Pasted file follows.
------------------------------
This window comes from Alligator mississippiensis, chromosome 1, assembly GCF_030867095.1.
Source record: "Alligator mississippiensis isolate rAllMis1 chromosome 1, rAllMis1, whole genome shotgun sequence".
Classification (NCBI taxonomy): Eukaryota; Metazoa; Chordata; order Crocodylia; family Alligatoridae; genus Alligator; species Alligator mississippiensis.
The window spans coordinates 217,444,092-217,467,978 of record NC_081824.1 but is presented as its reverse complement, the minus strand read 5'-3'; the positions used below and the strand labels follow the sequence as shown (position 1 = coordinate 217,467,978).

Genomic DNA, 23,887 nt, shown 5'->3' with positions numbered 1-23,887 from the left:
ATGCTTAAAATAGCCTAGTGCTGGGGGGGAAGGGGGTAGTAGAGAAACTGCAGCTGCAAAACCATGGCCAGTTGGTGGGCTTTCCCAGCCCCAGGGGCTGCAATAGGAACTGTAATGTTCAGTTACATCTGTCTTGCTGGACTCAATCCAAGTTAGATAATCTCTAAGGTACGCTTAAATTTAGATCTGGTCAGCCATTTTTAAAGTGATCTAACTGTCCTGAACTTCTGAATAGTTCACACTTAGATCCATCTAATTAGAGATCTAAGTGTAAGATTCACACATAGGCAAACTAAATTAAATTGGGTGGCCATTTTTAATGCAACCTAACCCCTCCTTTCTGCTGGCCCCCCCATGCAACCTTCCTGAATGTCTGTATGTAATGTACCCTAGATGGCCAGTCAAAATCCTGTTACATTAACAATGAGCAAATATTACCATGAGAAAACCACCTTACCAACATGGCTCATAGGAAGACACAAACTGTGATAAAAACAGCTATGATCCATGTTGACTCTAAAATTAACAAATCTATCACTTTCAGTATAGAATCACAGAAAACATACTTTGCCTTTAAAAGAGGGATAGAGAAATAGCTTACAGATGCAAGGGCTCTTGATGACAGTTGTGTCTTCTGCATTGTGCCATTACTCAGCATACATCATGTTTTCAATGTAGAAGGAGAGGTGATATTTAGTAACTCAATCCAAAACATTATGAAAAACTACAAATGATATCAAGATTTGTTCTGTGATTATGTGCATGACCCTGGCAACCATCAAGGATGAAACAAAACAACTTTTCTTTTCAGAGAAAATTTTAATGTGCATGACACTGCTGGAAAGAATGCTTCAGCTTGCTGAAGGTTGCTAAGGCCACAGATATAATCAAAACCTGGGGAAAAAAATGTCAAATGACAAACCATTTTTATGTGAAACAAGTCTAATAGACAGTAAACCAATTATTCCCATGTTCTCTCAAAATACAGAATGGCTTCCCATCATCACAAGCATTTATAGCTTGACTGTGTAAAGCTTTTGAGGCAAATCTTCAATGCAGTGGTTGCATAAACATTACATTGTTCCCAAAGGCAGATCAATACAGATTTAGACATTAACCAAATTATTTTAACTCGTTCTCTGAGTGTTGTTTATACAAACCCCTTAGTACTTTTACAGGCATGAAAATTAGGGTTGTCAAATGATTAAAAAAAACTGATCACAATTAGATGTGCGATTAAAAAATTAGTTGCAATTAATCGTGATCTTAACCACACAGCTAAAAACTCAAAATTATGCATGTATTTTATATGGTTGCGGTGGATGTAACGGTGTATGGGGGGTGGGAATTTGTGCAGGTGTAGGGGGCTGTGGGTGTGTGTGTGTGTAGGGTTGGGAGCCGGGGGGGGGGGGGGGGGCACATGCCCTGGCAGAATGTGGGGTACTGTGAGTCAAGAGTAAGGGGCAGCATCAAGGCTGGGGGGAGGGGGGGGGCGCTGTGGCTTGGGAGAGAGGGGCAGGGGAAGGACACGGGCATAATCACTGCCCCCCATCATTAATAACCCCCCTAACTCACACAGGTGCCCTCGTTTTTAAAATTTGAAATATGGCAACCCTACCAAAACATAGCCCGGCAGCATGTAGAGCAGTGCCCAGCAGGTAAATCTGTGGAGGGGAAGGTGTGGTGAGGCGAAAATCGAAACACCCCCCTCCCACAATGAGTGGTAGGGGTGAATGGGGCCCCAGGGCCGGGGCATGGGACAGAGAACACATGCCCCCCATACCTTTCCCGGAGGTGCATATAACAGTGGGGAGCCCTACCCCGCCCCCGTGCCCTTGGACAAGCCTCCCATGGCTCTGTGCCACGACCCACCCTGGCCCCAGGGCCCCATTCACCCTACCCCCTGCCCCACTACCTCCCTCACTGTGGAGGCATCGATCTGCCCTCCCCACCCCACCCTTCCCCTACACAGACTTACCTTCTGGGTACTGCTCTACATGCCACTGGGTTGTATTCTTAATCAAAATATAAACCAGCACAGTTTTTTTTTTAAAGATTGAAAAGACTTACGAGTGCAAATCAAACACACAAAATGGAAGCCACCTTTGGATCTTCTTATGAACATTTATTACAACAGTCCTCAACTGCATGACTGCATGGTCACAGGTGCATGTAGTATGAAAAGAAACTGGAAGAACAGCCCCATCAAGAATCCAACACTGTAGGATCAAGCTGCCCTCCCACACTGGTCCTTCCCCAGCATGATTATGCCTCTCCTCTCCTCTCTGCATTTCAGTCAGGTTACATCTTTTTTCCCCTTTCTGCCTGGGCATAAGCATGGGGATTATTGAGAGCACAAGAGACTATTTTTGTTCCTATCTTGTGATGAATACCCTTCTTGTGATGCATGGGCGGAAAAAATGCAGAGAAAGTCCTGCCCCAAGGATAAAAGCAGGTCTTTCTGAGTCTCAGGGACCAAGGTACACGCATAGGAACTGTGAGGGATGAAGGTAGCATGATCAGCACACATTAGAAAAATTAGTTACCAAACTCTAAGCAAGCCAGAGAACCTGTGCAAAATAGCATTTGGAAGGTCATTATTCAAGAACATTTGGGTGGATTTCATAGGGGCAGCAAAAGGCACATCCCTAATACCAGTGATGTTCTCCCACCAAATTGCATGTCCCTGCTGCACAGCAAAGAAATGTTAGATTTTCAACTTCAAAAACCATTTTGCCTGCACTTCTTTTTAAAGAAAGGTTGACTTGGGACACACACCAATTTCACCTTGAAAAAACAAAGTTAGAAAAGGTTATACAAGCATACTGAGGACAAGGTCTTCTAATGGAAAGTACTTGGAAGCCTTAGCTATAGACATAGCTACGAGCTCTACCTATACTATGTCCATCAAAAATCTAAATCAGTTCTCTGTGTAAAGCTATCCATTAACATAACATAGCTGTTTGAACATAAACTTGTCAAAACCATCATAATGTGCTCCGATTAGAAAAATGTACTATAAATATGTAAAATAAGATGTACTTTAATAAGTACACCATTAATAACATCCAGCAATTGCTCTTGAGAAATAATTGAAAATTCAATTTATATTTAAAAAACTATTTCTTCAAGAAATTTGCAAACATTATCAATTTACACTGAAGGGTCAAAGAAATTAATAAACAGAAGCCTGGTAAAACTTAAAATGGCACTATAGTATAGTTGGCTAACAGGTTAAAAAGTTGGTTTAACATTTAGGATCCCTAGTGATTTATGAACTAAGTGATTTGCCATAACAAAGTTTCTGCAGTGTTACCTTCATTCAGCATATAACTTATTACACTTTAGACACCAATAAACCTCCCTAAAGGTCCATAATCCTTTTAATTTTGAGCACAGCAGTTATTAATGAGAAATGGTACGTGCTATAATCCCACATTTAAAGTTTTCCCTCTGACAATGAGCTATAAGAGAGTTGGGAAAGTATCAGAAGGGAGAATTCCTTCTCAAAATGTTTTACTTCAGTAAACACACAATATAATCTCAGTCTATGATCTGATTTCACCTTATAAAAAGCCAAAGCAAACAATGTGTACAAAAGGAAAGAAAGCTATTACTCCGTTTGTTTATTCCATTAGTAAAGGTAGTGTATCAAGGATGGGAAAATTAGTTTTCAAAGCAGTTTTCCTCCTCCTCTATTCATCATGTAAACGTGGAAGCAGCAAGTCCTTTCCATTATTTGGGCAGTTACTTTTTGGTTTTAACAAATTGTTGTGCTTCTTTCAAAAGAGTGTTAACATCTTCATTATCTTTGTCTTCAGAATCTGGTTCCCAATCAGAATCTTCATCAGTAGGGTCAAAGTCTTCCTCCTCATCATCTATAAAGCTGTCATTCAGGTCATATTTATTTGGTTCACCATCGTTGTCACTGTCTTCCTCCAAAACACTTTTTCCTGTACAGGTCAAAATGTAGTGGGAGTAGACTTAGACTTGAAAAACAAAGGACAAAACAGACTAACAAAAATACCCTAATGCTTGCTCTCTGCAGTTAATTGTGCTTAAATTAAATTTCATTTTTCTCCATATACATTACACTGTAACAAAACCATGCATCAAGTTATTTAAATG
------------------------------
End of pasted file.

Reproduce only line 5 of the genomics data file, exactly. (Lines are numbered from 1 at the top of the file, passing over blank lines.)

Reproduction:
Genomic DNA, 23,887 nt, shown 5'->3' with positions numbered 1-23,887 from the left: